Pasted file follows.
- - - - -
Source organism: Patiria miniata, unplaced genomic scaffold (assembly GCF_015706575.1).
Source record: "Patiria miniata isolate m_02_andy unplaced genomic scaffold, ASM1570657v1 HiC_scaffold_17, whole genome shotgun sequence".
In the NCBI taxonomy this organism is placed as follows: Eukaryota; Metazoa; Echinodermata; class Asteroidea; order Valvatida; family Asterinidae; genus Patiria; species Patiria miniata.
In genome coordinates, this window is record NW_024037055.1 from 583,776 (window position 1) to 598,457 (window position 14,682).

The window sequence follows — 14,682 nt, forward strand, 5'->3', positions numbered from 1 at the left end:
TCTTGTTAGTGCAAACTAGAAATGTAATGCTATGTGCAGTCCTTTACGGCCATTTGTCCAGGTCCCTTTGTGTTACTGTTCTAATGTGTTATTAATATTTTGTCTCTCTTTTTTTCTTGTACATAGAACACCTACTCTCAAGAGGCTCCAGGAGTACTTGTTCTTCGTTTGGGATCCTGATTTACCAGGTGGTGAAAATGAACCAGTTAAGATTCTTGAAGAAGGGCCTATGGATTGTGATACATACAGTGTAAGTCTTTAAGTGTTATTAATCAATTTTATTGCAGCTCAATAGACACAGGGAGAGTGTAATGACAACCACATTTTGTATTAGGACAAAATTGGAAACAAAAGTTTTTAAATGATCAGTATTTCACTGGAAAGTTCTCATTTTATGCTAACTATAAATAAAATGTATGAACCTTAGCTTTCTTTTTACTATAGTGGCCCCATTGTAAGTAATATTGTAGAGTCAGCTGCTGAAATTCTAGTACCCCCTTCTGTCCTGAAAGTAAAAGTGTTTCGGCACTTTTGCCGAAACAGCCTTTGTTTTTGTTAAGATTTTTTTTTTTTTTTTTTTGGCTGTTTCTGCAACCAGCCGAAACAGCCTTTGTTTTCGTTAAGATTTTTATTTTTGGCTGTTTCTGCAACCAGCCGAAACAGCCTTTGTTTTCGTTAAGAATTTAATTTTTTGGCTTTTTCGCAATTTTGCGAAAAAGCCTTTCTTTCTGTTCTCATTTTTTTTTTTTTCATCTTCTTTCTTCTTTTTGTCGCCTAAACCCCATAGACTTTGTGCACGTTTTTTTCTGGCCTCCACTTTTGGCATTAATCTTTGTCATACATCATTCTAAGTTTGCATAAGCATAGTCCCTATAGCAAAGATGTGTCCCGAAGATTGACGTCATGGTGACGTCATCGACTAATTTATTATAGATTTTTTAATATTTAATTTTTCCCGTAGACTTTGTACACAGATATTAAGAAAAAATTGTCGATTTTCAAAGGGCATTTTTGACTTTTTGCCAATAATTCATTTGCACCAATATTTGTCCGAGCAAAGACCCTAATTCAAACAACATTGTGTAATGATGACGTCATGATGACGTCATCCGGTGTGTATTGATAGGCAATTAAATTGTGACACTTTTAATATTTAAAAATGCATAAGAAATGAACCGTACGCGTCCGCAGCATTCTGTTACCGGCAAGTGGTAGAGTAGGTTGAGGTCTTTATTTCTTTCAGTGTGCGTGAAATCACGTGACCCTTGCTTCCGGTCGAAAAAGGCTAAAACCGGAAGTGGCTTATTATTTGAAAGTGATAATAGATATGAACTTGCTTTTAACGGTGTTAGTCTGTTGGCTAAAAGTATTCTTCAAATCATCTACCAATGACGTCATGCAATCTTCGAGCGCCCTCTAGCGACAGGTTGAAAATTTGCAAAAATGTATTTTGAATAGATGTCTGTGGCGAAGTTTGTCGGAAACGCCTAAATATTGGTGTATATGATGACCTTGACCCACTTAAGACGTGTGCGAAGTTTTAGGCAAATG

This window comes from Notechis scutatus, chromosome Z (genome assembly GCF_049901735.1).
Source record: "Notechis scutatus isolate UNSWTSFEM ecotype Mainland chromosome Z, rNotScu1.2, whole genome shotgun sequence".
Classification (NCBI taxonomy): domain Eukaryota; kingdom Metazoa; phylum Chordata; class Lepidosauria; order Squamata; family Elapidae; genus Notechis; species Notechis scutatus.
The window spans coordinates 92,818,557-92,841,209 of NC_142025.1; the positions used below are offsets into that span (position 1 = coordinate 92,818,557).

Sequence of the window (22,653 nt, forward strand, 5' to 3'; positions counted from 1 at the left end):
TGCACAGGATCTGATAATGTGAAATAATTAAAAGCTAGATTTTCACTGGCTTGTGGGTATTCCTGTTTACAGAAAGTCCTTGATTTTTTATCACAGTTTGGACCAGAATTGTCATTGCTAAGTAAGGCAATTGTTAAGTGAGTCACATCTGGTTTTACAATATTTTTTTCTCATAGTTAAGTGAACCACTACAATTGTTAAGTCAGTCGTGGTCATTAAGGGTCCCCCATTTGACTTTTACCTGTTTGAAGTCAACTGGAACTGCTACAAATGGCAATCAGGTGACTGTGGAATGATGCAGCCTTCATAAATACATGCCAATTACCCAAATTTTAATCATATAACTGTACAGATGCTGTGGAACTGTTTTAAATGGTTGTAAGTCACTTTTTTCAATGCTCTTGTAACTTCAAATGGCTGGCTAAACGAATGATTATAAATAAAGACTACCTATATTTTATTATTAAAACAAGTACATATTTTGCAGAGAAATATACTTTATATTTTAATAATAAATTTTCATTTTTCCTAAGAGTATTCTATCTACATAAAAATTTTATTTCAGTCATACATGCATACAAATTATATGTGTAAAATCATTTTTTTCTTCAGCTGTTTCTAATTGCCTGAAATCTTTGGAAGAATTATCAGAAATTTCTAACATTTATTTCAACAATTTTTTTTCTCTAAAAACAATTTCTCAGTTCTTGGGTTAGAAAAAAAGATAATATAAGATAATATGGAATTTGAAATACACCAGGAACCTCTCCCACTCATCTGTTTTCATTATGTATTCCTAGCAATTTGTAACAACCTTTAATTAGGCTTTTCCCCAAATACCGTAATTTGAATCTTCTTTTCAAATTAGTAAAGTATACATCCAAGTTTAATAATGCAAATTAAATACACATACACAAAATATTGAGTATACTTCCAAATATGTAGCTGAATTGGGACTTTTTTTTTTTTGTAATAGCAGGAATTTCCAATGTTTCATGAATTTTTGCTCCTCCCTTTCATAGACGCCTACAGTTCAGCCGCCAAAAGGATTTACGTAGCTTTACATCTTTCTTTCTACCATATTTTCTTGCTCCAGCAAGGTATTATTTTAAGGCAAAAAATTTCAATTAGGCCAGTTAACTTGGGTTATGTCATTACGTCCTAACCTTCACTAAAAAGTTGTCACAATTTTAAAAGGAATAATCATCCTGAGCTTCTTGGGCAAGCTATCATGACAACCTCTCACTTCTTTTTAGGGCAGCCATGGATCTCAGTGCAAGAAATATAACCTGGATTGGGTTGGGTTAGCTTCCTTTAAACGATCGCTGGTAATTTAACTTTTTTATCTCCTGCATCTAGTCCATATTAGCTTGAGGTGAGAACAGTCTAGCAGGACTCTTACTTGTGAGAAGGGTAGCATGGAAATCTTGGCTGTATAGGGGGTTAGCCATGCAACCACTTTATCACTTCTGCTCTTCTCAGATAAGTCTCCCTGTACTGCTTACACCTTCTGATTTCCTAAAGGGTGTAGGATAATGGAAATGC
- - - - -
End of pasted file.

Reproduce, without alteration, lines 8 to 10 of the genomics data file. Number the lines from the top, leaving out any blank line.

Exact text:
Source record: "Notechis scutatus isolate UNSWTSFEM ecotype Mainland chromosome Z, rNotScu1.2, whole genome shotgun sequence".
Classification (NCBI taxonomy): domain Eukaryota; kingdom Metazoa; phylum Chordata; class Lepidosauria; order Squamata; family Elapidae; genus Notechis; species Notechis scutatus.
The window spans coordinates 92,818,557-92,841,209 of NC_142025.1; the positions used below are offsets into that span (position 1 = coordinate 92,818,557).